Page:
Again and again, drivers heading in the wrong direction cause serious accidents. Although the number of wrong-way accidents is relatively limited, their consequences are typically much more severe than those of other types of crashes. Dr. Dirk Kemper and Tobias Volkenhoff now have developed a warning system with which to address the problem of so-called wrong-way driving.Copyright: © Peter Winandy
According to the German automotive club ADAC, wrong-way driving can typically attributed to one of the following reasons: impaired driving due to alcohol or drugs, suicidal intentions, inattentiveness, poor visibility conditions, or confusing road markings or signage.
For this reason, in collaboration with Wilhelm Schröder GmbH and the Institute of Communication Networks at TU Dortmund University, ISAC is working on an electronic detection and warning system using radio technologies. The research project receives funding from the Federal Ministry of Economic Affairs and Energy in the SME Central Innovation Program.
As Kemper explains, in an attempt to reduce the number of accidents thus caused, some countries, such as Austria, have added conspicuous signs at highway ramps to prevent drivers from using the wrong exit or entry ramps. But this measure has not proved sufficient to markedly reduce accidents. As Volkenhoff adds, “so far, there is no comprehensive automated security system.”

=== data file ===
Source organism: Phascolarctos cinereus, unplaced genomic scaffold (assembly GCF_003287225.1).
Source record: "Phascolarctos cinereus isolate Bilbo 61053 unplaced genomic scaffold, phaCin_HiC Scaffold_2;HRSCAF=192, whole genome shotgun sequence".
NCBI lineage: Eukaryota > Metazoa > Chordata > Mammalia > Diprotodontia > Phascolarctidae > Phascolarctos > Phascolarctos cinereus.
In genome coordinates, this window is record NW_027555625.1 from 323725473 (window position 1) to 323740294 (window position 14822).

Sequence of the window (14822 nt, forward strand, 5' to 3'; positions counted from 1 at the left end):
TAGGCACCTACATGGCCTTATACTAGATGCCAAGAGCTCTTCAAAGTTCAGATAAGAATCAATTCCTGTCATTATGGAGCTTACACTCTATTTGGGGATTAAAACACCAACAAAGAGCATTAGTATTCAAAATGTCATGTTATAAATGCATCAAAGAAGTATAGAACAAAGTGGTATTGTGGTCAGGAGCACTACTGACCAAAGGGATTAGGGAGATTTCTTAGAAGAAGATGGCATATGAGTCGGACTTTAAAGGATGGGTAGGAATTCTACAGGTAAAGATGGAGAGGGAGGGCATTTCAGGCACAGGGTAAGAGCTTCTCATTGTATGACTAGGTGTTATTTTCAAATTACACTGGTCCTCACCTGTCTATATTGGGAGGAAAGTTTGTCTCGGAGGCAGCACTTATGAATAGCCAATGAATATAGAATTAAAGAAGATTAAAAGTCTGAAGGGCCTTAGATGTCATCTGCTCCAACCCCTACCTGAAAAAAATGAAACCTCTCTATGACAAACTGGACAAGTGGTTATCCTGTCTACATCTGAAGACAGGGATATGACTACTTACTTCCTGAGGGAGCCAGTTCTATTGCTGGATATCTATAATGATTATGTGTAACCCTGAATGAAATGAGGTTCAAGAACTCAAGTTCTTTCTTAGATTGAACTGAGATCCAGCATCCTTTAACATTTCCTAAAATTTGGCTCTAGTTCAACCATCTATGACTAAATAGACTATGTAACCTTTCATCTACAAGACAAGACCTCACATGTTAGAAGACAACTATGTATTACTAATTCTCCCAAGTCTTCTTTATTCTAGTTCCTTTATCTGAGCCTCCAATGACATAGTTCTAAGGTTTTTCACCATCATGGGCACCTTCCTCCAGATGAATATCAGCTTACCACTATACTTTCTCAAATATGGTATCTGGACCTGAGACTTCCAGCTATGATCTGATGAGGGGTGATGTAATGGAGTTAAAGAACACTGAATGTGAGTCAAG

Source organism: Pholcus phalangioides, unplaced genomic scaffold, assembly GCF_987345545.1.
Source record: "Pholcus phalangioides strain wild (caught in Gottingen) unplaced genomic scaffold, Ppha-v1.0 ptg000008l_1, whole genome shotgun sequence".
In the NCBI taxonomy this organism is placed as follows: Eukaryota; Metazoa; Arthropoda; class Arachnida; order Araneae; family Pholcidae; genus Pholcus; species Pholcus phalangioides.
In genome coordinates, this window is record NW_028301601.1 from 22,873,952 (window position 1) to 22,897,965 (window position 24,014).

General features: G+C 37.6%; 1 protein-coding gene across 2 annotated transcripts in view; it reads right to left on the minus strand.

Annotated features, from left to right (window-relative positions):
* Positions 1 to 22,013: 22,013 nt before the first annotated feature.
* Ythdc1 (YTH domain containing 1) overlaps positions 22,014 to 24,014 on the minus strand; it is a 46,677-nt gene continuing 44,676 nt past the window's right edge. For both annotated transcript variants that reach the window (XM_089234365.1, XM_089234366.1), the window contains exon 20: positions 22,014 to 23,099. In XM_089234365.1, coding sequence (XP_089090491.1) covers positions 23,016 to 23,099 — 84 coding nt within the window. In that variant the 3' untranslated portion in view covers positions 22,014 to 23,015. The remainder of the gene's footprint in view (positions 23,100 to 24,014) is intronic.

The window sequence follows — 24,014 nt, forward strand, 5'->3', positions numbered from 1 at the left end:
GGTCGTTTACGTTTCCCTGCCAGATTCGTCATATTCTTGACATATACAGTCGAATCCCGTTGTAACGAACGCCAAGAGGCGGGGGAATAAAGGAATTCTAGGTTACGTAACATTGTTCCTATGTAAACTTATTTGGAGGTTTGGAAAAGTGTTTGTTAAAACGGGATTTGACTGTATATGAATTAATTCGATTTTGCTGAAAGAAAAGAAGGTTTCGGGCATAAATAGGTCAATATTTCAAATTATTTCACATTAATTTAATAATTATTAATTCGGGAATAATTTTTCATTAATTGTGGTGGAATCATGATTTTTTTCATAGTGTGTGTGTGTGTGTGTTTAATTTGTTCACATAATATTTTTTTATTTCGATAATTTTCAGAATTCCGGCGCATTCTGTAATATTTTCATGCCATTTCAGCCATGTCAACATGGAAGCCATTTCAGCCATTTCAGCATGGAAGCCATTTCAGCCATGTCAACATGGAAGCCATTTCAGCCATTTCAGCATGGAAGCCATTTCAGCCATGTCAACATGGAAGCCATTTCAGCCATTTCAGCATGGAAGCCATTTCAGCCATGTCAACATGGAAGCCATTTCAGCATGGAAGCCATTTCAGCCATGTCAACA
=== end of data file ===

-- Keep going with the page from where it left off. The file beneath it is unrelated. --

Sensors Detect Cars Heading the Wrong Way
The new detection system has a simple design and uses radio tomography. “Radio modules in six delineator posts create a "detection field" which makes it possible to identify the driving direction of vehicles. If the system is triggered by a car heading the wrong way, it can send a message to the police right away,” explained Kemper. Furthermore, the system, which is driven by solar power, is cost-efficient, low-maintenance, very robust, and it can withstand severe weather conditions.
Kemper explains the advantages of the new warning system as follows: “The decisive advantage of the system is that it saves time.” Typically, it takes three to four minutes from the receipt of the emergency call to broadcasting the warning via TMC, the traffic message channel used by the radio stations. The average distance driven by a car in this period of time is over 5.5 kilometers. With the new system, the warning can be broadcast after 7 seconds.
The system triggers several warning mechanisms: first, an LED lamp integrated in the delineator posts flashes in order to give a signal to the driver. Furthermore, the warning is send to the TMC and broadcast by the radio stations. In addition, it is possible for the system to send text messages that can be received by an app. As Volkenhoff sums up, “in this way, the system makes use of multiple communication channels.”